Harpur student spotlight: Michael Coyle
Neuroscience/biochemistry double major examines Parkinson’s drug
Michael Coyle enjoys being in the lab so much that he even goes there to kill time.
“People in the lab would always joke that I practically moved in because I was taking on graduate student hours,” Coyle said. “I love research: Whenever I have a lot of work for my other classes, I go to lab to procrastinate. It’s just really hands-on work. It takes me out of the textbook and it shows me real results.”
Coyle is a senior double majoring in integrative neuroscience and biochemistry. He has conducted research as part of his honor’s senior thesis in Professor Christopher Bishop’s lab since fall 2017.
The Bethpage, N.Y., native’s research focuses on reducing the side effects produced from a drug, L-DOPA, when treating Parkinson’s disease.
When one has Parkinson’s disease, the region of the brain that produces dopamine dies. L-DOPA is used to supply the missing dopamine to patients, but it comes with major consequences.
“It’s called L-DOPA-induced dyskinesia,” Coyle said. “Within 10 years, 90 percent of patients get this side effect and it’s really debilitating. They have punching and flailing motions, they lose control of their fine motor skills, they get jaw tremors and tongue protrusions. It’s an inevitable side effect.”
Coyle credited his positive lab experiences to the graduate students he works with.
“The graduate students are family to me at this point,” Coyle said. “That’s what I love about the lab the most. It’s a great environment. We’re not just a bunch of co-workers; we really are a family.”
Not only does he consider them family, but he also said they’re a source of inspiration to keep working hard.
“They’re absolutely incredible and so passionate,” Coyle said. “The one I work under the most is constantly reading papers. She will go so in depth to make sure every little thing is noticed in her samples.”
Coyle’s motivation is driven by seeing other people care and put effort into their work. That’s why attending the Society for Neuroscience conference for two consecutive years had such a positive impact on his work ethic.
The Society for Neuroscience is the world’s largest neuroscience-related organization. It holds an annual international conference where thousands of people in the field from around the world present on their research and discoveries.
“After the first conference, I went home and started reading paper after paper,” Coyle said. “I knew a lot about Parkinson’s and rats, but after the conference I realized I don’t know much about Parkinson’s and humans. It gave me the motivation to look further into everything.”
Bishop nominated Coyle and two other undergraduates during fall 2018 to fly to San Diego to help present research, learn and network during that year’s five-day event.
“There are rarely any undergraduates who attend so it was an awesome opportunity that Dr. Bishop allowed us to go,” Coyle said. “Not only were we presenting in this amazing conference but we were also learning so much.”
Coyle said he’s taken a lot away from his experiences at the conference, including a newly developed interest in pursuing research in epilepsy.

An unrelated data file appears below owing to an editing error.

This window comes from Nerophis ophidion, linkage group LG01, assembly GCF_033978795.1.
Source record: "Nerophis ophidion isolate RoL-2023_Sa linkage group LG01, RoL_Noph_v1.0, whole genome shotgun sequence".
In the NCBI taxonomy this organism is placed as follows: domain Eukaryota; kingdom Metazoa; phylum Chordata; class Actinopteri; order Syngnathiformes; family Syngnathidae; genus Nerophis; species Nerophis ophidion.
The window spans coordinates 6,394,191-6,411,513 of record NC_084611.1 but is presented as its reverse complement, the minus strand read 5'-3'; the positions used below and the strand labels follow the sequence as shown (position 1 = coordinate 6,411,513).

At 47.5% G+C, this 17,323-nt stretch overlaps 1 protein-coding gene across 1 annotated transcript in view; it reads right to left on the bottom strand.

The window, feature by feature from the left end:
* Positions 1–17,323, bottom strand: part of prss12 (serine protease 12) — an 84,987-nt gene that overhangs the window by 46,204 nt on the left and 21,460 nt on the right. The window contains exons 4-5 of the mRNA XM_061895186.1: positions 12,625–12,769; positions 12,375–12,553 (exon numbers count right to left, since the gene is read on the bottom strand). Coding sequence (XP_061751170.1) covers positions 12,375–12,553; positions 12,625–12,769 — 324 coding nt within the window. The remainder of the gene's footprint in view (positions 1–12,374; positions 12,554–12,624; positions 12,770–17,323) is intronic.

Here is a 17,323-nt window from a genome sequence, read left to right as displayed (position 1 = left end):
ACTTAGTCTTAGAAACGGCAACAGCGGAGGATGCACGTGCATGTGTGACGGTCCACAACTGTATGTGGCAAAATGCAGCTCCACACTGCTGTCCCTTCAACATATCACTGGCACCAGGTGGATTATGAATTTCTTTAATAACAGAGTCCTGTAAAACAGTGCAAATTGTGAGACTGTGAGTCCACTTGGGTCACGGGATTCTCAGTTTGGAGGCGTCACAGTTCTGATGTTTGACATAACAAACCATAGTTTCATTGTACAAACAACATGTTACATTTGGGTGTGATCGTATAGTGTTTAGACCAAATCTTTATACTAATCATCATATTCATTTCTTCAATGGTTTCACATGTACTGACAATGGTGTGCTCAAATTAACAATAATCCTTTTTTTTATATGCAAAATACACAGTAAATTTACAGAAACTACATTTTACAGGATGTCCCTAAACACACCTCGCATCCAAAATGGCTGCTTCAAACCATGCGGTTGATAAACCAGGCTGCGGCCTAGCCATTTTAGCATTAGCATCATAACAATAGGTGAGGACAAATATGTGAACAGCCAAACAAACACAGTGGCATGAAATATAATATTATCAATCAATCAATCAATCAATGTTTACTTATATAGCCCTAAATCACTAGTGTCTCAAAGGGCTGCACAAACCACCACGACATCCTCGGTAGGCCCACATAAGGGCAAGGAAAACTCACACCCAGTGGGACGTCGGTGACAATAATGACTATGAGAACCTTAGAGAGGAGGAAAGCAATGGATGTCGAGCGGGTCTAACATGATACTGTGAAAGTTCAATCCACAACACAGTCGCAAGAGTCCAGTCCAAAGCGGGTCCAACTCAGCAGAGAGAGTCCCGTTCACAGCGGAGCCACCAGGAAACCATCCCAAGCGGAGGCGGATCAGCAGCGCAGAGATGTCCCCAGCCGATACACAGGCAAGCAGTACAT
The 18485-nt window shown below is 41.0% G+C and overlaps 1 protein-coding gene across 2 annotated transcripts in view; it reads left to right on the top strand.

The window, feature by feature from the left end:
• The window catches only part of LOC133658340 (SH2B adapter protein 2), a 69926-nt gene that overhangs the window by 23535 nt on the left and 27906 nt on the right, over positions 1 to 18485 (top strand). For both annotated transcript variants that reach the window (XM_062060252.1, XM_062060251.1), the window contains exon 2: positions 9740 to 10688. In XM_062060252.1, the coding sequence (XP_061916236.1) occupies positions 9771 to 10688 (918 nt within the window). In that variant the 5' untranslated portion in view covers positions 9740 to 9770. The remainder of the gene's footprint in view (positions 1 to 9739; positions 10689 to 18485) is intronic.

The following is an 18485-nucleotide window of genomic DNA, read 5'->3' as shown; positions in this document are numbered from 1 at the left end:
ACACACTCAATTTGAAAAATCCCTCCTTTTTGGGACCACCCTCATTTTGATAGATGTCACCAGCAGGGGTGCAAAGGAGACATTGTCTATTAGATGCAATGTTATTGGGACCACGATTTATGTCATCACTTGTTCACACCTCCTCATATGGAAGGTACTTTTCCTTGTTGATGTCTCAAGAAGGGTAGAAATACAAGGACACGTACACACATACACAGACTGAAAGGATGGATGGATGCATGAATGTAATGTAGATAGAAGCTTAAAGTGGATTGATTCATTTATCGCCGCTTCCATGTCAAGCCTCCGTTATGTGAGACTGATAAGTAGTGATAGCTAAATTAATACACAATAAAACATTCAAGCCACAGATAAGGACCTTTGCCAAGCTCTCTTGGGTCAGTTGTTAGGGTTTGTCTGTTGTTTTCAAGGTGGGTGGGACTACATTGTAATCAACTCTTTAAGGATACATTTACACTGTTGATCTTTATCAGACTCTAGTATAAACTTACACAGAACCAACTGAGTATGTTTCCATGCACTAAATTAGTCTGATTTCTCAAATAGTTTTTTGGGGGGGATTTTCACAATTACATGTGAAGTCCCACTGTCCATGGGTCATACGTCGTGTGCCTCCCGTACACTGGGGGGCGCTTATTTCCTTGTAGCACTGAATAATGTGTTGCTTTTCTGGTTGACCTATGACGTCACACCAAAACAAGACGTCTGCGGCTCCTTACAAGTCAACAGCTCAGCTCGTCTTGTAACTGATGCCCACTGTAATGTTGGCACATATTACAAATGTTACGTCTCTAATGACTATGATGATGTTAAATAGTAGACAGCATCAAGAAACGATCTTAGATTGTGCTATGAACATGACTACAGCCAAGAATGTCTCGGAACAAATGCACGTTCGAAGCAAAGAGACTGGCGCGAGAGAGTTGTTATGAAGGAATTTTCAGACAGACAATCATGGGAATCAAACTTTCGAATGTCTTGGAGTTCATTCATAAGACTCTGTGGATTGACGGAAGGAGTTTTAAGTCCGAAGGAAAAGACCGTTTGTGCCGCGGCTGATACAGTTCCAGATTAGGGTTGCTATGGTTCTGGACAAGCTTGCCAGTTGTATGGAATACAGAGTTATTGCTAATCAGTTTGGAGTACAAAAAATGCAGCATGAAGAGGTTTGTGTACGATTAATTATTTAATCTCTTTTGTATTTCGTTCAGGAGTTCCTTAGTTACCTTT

“At the first conference I tried to stay focused on more Parkinson-relevant papers because I didn’t really know what I wanted to do,” Coyle said. “But the second time, I was looking at a lot of posters on epilepsy and now I have a better idea of my future directions.”
Coyle’s interest in epilepsy began when he took a class with Bishop in spring 2018 called The Diseased Brain. After learning about it, he realized how closely it tied to his research on Parkinson’s.
“It (epilepsy) is a movement disorder which I’m more familiar with — and I like movement disorders because you can see what’s happening,” Coyle said. “It’s a very quantifiable result.”
Coyle also mentioned how the Society for Neuroscience opened his eyes to how special his research opportunity is at Binghamton University.
“I was talking to a professor who created a seminar called the ‘neuroscience of movement disorders’ and he had mentioned that Bishop’s lab is one of eight to 10 labs in the world that produce a really reliable model of L-DOPA-induced dyskinesia,” Coyle said. “That just blew my mind!”
When Coyle isn’t in the lab, he’s discussing new topics in evolution as part of the Evolutionary Studies Student Association and an evolution studies minor.
“Evolution isn’t just Darwin’s finches,” he said. “It’s also computers, fashion and anything that has little amounts of variation and differential success where one variety is more favored than another. It doesn’t drive my research but definitely gives me a perspective.”
Binghamton is only the beginning of Coyle’s path in pursuing science. He plans to attend graduate school, but first wants to take a few years off to delve into research either working as a lab technician or research assistant.
But first, although Coyle loves sitting in the lab, he also loves to travel and be outdoors and plans to take a year to himself to explore the country.
“After working I just want to pack my car and travel across the country and go to national parks,” Coyle said. “I’m already working on building a sleeping platform.”
Graduating from Binghamton is bittersweet for Coyle — but he remains grateful for the opportunities and experience that the University has given him.
“Not having a pre-med major at Binghamton has benefited me so much because it just opened doors,” he said. “Research has just been so hands-on. Every day is really something different.”